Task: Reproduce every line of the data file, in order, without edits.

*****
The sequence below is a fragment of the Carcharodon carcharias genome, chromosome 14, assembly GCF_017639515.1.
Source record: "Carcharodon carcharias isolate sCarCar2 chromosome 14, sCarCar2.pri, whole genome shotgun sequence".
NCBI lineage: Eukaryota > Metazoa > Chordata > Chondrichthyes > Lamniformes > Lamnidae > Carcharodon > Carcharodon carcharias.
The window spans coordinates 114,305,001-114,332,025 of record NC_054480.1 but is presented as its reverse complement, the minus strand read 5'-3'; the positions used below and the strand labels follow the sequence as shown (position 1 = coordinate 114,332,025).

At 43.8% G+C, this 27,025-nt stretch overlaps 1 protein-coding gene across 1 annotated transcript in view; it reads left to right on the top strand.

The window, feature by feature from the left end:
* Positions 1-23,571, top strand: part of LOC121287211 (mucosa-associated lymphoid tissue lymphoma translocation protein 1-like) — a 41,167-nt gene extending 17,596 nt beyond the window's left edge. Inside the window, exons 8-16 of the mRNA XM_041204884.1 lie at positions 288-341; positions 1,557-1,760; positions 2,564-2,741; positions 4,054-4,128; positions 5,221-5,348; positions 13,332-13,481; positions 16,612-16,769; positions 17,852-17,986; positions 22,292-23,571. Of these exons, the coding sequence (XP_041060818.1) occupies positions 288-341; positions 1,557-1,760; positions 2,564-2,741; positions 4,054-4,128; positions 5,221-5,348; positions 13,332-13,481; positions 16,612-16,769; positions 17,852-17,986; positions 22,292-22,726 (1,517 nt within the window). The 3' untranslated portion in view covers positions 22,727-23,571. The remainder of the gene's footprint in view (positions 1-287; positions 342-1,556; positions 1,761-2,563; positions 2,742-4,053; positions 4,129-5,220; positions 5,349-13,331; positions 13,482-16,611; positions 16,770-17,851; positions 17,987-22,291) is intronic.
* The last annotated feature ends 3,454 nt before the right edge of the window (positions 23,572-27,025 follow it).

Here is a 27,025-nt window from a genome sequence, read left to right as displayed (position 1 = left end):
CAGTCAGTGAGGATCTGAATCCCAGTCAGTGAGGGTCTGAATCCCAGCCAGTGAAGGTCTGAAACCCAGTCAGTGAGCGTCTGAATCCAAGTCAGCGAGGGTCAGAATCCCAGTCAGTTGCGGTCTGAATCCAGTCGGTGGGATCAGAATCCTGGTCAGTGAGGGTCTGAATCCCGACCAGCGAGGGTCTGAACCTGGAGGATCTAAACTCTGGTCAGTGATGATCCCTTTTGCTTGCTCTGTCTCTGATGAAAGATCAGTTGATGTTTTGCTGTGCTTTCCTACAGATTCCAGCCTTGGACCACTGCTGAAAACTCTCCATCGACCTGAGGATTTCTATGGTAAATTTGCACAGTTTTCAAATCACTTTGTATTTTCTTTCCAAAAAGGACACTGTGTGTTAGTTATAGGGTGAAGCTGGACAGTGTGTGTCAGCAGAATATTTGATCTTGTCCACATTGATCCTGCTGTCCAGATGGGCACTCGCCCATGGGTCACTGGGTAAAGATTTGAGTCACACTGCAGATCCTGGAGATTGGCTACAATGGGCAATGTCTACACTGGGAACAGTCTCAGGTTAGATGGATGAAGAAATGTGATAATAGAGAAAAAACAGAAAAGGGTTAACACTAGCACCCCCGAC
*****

The sequence below is a fragment of the Carcharodon carcharias genome, chromosome 14, assembly GCF_017639515.1.
Source record: "Carcharodon carcharias isolate sCarCar2 chromosome 14, sCarCar2.pri, whole genome shotgun sequence".
NCBI lineage: Eukaryota > Metazoa > Chordata > Chondrichthyes > Lamniformes > Lamnidae > Carcharodon > Carcharodon carcharias.
The window spans coordinates 114,305,001-114,332,025 of record NC_054480.1 but is presented as its reverse complement, the minus strand read 5'-3'; the positions used below and the strand labels follow the sequence as shown (position 1 = coordinate 114,332,025).

At 43.8% G+C, this 27,025-nt stretch overlaps 1 protein-coding gene across 1 annotated transcript in view; it reads left to right on the top strand.

The window, feature by feature from the left end:
* Positions 1-23,571, top strand: part of LOC121287211 (mucosa-associated lymphoid tissue lymphoma translocation protein 1-like) — a 41,167-nt gene extending 17,596 nt beyond the window's left edge. Inside the window, exons 8-16 of the mRNA XM_041204884.1 lie at positions 288-341; positions 1,557-1,760; positions 2,564-2,741; positions 4,054-4,128; positions 5,221-5,348; positions 13,332-13,481; positions 16,612-16,769; positions 17,852-17,986; positions 22,292-23,571. Of these exons, the coding sequence (XP_041060818.1) occupies positions 288-341; positions 1,557-1,760; positions 2,564-2,741; positions 4,054-4,128; positions 5,221-5,348; positions 13,332-13,481; positions 16,612-16,769; positions 17,852-17,986; positions 22,292-22,726 (1,517 nt within the window). The 3' untranslated portion in view covers positions 22,727-23,571. The remainder of the gene's footprint in view (positions 1-287; positions 342-1,556; positions 1,761-2,563; positions 2,742-4,053; positions 4,129-5,220; positions 5,349-13,331; positions 13,482-16,611; positions 16,770-17,851; positions 17,987-22,291) is intronic.
* The last annotated feature ends 3,454 nt before the right edge of the window (positions 23,572-27,025 follow it).

Here is a 27,025-nt window from a genome sequence, read left to right as displayed (position 1 = left end):
CAGTCAGTGAGGATCTGAATCCCAGTCAGTGAGGGTCTGAATCCCAGCCAGTGAAGGTCTGAAACCCAGTCAGTGAGCGTCTGAATCCAAGTCAGCGAGGGTCAGAATCCCAGTCAGTTGCGGTCTGAATCCAGTCGGTGGGATCAGAATCCTGGTCAGTGAGGGTCTGAATCCCGACCAGCGAGGGTCTGAACCTGGAGGATCTAAACTCTGGTCAGTGATGATCCCTTTTGCTTGCTCTGTCTCTGATGAAAGATCAGTTGATGTTTTGCTGTGCTTTCCTACAGATTCCAGCCTTGGACCACTGCTGAAAACTCTCCATCGACCTGAGGATTTCTATGGTAAATTTGCACAGTTTTCAAATCACTTTGTATTTTCTTTCCAAAAAGGACACTGTGTGTTAGTTATAGGGTGAAGCTGGACAGTGTGTGTCAGCAGAATATTTGATCTTGTCCACATTGATCCTGCTGTCCAGATGGGCACTCGCCCATGGGTCACTGGGTAAAGATTTGAGTCACACTGCAGATCCTGGAGATTGGCTACAATGGGCAATGTCTACACTGGGAACAGTCTCAGGTTAGATGGATGAAGAAATGTGATAATAGAGAAAAAACAGAAAAGGGTTAACACTAGCACCCCCGAC